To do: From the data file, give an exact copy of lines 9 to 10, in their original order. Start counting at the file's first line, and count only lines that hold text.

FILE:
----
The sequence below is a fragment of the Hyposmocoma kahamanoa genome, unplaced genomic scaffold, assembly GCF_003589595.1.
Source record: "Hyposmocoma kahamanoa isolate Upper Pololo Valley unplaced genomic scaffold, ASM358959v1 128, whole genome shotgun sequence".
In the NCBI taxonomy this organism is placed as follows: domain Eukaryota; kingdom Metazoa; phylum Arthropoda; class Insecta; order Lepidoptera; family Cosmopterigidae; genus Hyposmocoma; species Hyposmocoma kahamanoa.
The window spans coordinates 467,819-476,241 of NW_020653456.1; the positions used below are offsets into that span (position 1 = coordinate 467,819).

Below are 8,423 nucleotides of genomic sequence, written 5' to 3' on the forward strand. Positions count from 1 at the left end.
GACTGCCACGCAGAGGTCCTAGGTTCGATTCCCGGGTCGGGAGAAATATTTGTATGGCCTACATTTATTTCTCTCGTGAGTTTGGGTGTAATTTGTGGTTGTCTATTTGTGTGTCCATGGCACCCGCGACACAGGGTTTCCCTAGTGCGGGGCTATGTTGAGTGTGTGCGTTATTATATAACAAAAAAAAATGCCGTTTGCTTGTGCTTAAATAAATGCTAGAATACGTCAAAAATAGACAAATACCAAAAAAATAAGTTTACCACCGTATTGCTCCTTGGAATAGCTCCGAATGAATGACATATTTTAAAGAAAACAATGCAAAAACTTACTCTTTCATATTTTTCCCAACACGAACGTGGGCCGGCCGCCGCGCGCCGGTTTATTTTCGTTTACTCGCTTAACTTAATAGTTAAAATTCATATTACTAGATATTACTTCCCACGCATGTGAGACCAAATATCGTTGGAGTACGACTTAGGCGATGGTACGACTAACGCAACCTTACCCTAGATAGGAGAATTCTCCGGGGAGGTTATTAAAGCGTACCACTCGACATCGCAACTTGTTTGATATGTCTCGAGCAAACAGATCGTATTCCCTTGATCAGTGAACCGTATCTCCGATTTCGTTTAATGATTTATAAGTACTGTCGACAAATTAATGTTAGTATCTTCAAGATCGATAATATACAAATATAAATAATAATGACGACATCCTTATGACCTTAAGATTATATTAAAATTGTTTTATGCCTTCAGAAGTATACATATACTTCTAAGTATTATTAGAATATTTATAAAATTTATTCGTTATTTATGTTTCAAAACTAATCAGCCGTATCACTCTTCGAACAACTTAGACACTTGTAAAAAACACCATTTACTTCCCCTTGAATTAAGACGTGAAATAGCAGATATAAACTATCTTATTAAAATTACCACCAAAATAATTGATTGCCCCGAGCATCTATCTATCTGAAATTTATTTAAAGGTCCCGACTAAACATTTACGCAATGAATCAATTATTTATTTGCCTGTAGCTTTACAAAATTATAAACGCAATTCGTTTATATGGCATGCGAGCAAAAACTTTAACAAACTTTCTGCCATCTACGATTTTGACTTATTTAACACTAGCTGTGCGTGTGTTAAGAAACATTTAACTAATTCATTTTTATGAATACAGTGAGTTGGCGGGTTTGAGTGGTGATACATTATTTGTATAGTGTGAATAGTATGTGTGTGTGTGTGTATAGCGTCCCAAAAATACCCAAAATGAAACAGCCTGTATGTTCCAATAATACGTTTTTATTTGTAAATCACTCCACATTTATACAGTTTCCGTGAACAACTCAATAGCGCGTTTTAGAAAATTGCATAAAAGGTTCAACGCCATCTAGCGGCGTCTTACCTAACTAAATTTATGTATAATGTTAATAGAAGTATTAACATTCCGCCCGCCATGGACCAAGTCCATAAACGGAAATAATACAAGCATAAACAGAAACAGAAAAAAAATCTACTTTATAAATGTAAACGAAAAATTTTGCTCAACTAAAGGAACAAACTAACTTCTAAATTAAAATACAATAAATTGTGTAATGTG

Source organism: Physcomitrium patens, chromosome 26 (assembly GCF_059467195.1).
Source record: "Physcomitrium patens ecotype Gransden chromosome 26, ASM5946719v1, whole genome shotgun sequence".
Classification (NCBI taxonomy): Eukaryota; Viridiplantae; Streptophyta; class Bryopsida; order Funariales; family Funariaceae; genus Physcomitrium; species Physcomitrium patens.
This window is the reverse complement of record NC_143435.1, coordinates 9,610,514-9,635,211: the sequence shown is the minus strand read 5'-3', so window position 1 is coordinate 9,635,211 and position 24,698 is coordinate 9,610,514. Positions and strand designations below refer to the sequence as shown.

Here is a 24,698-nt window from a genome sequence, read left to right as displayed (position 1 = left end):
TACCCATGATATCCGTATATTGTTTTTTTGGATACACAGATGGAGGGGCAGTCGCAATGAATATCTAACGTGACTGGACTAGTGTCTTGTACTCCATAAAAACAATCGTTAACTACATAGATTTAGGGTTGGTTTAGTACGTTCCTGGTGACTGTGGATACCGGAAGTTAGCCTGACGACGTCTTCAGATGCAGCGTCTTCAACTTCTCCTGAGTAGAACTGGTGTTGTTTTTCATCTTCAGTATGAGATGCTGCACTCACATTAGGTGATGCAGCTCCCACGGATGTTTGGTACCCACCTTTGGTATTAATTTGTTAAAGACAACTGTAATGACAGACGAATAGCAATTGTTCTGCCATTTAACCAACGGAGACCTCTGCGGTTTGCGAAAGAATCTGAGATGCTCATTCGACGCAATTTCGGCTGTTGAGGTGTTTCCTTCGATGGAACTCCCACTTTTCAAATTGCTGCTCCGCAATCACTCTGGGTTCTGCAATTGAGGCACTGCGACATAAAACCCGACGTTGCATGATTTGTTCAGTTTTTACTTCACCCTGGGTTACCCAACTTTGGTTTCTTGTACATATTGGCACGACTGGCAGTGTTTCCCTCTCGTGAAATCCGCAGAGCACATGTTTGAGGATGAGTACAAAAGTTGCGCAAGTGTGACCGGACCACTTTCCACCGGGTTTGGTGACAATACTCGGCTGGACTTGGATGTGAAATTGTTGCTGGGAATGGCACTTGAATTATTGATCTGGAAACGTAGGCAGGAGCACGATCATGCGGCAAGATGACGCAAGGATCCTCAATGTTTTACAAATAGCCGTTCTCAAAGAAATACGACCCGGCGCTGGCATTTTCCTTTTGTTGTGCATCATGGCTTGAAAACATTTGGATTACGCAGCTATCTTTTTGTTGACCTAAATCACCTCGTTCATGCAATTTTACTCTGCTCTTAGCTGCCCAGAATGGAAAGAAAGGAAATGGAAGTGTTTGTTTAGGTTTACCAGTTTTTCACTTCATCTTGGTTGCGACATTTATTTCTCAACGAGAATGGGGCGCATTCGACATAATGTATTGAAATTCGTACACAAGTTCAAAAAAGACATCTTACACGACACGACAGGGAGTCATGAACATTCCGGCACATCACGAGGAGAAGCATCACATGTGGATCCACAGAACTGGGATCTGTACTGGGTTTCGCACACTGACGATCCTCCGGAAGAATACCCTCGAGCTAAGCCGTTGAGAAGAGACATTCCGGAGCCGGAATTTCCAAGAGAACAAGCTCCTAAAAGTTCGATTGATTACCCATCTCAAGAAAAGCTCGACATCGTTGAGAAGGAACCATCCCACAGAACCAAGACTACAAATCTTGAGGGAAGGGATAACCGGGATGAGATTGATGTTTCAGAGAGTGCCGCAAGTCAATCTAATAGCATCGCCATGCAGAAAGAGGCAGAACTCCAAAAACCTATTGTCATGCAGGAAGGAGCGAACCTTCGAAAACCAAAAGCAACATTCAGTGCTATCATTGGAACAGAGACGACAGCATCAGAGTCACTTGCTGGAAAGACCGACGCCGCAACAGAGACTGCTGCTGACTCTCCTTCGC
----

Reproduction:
Classification (NCBI taxonomy): Eukaryota; Viridiplantae; Streptophyta; class Bryopsida; order Funariales; family Funariaceae; genus Physcomitrium; species Physcomitrium patens.
This window is the reverse complement of record NC_143435.1, coordinates 9,610,514-9,635,211: the sequence shown is the minus strand read 5'-3', so window position 1 is coordinate 9,635,211 and position 24,698 is coordinate 9,610,514. Positions and strand designations below refer to the sequence as shown.